Traffickers on the North African coast take advantage of periods of good weather to set large numbers of migrants seeking passage to Europe out to sea
More than 8,000 migrants have been rescued in waters off Libya during the past 48 hours in difficult weather conditions, Italy's coastguard said Tuesday.
"On Monday, we rescued about 5,000 people from four large boats, one smaller one and 18 rubber dinghies," a spokesman told AFP.
People were pulled to safety by coastguard vessels, military ships operating under the EU's border agency Frontex and aid boats run by privately funded organisations. Their efforts were coordinated by the coastguard.
"Together with Sea Watch and Sea Eye our crew was able to save more people last night under bad weather conditions," the German NGO Jugend Rettet tweeted on Tuesday, referring to two other nonprofit groups.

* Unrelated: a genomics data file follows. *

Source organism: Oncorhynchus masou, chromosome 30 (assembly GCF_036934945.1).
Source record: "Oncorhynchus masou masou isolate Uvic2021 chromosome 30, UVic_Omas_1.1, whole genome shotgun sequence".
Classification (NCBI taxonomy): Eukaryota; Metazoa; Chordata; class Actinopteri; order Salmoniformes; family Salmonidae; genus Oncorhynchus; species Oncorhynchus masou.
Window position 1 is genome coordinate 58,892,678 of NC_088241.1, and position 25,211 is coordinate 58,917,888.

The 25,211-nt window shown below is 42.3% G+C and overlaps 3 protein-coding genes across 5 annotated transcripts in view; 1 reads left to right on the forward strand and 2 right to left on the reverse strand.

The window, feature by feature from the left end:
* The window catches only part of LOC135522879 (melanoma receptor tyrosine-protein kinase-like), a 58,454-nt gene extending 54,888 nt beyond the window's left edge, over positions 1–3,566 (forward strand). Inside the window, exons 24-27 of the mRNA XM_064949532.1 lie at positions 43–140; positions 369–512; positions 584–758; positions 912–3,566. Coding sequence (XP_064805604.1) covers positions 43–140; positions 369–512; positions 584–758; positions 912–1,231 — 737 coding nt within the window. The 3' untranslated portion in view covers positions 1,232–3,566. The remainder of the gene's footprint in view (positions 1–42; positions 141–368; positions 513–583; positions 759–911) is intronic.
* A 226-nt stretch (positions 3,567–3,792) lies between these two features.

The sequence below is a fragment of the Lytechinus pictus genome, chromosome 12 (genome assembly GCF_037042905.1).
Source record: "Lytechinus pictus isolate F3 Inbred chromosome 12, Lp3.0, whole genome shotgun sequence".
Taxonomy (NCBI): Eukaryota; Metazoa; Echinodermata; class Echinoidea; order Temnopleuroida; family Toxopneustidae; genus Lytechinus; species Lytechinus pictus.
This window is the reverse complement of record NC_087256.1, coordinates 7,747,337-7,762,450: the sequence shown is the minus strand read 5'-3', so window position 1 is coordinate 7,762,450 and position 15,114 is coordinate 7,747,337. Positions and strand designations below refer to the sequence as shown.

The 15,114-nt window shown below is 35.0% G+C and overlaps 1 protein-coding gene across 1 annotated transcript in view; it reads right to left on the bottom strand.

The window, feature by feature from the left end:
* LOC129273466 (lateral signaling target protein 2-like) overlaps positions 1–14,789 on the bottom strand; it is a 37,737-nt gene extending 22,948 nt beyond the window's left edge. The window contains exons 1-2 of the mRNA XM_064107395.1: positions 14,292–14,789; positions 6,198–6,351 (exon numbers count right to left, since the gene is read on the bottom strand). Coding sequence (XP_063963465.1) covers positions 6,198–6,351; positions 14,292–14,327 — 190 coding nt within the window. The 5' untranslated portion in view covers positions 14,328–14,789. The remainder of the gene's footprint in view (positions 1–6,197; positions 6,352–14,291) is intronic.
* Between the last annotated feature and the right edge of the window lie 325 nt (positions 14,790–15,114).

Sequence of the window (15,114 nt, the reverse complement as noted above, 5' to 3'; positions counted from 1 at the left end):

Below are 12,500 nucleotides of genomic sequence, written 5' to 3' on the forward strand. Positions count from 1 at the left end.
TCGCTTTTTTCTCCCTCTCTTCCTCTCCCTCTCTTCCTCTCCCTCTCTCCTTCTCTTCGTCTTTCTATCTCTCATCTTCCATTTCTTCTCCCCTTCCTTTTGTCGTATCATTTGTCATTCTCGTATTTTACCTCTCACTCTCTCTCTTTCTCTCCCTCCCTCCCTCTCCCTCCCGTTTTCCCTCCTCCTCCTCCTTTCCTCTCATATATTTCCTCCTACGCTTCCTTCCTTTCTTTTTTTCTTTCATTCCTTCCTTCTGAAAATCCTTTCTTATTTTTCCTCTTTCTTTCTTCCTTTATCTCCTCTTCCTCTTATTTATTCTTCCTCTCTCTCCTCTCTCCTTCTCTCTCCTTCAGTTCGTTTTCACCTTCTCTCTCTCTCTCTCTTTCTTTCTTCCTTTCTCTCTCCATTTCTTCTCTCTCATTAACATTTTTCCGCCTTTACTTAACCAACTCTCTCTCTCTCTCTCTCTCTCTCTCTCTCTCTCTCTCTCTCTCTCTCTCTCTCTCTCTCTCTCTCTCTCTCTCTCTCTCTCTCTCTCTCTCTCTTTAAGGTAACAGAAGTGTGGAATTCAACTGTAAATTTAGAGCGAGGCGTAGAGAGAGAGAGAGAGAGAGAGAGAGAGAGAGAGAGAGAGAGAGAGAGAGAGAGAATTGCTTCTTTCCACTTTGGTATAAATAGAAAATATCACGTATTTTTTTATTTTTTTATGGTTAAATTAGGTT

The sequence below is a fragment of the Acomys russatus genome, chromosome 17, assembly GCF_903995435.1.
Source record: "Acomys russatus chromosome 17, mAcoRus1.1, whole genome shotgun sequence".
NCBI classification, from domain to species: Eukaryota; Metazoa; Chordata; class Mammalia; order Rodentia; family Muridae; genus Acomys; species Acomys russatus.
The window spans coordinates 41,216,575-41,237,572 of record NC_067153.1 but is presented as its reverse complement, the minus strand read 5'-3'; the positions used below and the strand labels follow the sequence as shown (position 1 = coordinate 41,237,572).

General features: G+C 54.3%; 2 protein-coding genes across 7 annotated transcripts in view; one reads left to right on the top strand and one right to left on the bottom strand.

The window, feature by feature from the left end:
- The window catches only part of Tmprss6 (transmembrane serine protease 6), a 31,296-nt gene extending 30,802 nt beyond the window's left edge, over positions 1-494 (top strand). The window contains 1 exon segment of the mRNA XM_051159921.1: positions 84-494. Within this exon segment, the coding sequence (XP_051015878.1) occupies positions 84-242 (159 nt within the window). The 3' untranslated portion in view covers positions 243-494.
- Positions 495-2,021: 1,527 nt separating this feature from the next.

It said that "three people died", though it was not clear whether the victims were found dead or died during the rescue.
Italy's coastguard said it was seeing "a lot of activity" on Tuesday, "but not at the same level as on Monday".
Spain's Civil Guard said one of its vessels serving under Frontex's anti-trafficking Operation Triton had rescued 133 people found on an inflatable dinghy off Libya.
Those rescued included 17 minors, two babies and 23 women, seven of whom were pregnant, it said.
The crew was coming to the assistance of two other dinghies and had been asked to assist three others, it said, adding that the vessel expected to end up with 1,300 migrants on board, "its maximum capacity".
Traffickers on the North African coast take advantage of periods of good weather to set large numbers of migrants seeking passage to Europe out to sea, a notoriously dangerous crossing.
On Sunday, over 3,300 people were rescued in 31 separate operations, while two bodies were recovered.
The record for migrants rescued on a single day stands at 7,000, plucked from their unseaworthy vessels on August 29, 2016.
Over 73,300 migrants have landed in Italy since January, a 14 percent increase from the same period last year.
Just over 2,000 people have died attempting the crossing or are missing feared drowned since the beginning of 2017, according to the UN's refugee agency.